I’m going to open this list with a confession; we’re pretty keen on Osprey bags at ViaTravelers. I’ve owned a couple of Osprey bags over the years, and they’re among the best backpacks I have ever owned. There are a few Osprey bags on this list based on our personal experiences alone.

The Osprey Porter 46L is a prime example of a top-tier travel backpack. It can be packed lightly to fit under the seat, in an overhead compartment, or expanded to gain extra space if you’re willing to check it. And it has a laptop compartment that can carry a 16-inch laptop.

Like most Osprey products, it is made of quality materials. It is bluesign-approved and made of recycled heavy-duty materials. It has a stowaway harness and a hip belt so that you can carry it or stow it away.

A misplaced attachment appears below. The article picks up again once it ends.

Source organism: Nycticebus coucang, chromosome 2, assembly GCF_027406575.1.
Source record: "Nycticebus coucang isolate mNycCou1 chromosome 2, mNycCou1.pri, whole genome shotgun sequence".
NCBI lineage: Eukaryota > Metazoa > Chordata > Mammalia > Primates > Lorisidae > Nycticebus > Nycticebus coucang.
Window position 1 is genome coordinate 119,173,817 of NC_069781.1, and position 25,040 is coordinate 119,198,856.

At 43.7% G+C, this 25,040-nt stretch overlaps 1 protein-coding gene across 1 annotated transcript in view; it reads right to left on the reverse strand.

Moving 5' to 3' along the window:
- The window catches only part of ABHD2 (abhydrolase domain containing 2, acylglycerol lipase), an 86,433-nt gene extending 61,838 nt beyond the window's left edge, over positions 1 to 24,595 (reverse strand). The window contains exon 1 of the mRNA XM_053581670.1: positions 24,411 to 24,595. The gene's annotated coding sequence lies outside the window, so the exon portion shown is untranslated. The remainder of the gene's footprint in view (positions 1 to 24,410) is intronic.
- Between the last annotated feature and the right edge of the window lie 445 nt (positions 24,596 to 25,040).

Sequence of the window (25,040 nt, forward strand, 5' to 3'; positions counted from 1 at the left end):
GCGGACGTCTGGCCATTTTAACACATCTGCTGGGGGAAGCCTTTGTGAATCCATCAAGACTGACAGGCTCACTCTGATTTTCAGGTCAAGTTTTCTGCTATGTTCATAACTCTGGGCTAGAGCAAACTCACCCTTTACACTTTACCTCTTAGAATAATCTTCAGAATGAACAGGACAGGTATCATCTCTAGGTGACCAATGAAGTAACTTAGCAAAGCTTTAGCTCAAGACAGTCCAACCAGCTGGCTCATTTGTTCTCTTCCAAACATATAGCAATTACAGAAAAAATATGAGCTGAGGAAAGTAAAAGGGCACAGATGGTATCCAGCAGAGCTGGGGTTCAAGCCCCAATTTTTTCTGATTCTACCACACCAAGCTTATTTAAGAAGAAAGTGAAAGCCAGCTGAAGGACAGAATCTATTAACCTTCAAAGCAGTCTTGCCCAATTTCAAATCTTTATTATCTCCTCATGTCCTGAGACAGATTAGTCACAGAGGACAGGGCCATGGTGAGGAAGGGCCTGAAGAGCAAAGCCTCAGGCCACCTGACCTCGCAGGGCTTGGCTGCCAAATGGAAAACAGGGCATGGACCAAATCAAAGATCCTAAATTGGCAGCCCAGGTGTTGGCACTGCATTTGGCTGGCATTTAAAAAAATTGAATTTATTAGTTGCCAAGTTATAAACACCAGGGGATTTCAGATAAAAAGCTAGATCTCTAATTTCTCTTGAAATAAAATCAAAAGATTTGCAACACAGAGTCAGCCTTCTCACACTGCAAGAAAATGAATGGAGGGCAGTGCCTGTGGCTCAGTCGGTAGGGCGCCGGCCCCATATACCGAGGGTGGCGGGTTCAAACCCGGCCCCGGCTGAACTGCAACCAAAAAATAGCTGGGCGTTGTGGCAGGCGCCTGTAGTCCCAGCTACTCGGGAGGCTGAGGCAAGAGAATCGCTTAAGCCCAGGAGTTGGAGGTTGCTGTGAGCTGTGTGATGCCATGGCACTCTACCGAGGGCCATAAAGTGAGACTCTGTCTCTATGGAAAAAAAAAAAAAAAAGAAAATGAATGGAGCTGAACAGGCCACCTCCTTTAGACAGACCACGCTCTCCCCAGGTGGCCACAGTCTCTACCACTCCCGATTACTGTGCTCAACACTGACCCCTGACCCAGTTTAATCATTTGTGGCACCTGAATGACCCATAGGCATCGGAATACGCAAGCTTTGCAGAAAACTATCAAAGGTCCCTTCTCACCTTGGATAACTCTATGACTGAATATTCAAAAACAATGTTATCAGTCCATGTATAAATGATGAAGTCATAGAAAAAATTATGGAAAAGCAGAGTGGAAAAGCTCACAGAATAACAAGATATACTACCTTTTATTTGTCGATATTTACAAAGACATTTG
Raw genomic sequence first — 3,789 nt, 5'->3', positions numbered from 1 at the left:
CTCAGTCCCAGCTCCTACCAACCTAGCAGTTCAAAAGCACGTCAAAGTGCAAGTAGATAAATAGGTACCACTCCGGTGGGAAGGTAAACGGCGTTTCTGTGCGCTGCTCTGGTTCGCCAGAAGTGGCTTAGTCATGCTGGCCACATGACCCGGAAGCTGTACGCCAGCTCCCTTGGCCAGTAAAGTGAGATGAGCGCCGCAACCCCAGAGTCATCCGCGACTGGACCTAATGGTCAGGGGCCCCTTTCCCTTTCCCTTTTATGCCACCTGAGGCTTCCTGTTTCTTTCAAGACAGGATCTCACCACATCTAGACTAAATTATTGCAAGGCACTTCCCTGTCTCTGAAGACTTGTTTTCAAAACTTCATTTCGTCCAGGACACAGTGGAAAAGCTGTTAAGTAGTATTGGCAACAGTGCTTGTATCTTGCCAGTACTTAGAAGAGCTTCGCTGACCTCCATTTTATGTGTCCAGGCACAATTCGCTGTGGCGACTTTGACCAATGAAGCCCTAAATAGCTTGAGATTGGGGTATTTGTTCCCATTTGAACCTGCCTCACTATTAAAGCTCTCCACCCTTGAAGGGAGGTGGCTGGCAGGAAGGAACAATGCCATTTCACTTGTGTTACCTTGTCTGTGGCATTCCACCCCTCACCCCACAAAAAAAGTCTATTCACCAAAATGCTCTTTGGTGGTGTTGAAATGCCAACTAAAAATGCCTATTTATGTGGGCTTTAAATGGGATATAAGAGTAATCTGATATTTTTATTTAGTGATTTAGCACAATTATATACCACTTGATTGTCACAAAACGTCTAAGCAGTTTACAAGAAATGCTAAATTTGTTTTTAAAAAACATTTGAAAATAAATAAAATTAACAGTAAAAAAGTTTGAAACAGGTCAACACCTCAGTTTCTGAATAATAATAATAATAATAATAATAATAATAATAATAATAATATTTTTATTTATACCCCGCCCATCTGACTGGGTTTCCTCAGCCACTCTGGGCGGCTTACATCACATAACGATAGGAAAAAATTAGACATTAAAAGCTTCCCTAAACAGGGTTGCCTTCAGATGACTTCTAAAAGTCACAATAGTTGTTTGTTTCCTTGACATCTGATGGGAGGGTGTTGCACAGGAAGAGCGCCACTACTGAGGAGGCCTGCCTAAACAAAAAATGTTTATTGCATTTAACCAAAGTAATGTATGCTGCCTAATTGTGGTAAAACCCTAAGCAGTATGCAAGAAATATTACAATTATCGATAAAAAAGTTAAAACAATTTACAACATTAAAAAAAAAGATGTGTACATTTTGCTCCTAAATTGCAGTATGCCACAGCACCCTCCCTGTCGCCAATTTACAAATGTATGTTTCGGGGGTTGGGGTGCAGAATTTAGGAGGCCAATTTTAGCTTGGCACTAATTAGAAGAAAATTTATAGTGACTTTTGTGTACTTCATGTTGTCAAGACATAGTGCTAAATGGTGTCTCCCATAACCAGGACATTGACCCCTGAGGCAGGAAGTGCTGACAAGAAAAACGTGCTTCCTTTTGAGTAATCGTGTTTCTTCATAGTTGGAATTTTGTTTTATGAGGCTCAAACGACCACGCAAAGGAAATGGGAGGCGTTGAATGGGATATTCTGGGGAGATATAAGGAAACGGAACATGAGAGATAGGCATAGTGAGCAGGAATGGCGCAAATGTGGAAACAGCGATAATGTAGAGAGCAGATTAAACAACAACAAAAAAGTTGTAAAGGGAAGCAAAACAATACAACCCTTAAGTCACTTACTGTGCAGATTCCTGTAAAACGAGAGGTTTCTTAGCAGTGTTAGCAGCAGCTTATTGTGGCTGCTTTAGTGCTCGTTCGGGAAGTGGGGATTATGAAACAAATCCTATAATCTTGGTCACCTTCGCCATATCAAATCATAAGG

Its straps compress the inside to maximize space, improve ergonomics and provide extra padding. It also has mesh and line pockets to help you organize your stuff. Four loops on the front allow you to attach a smaller daypack.

The pack weighs 3.7 pounds empty and, as the name suggests, has a capacity of 46 liters. Most bags made by Osprey tend to be moderately priced, but you get a lot of bang for your buck with this one.

Pros

  • Sustainably made
  • A versatile backpack that can be a carry-on or checked
  • Has a hip-belt
  • Pockets for organization
  • Loops for attaching a smaller daypack

Cons

  • Not a good choice for extensive hiking
  • Minimal padding on shoulder straps and hip belt
  • Zippers can get caught

2. Osprey Farpoint/Fairview

Osprey Farpoint 40 Travel Pack - Men's
Osprey / Osprey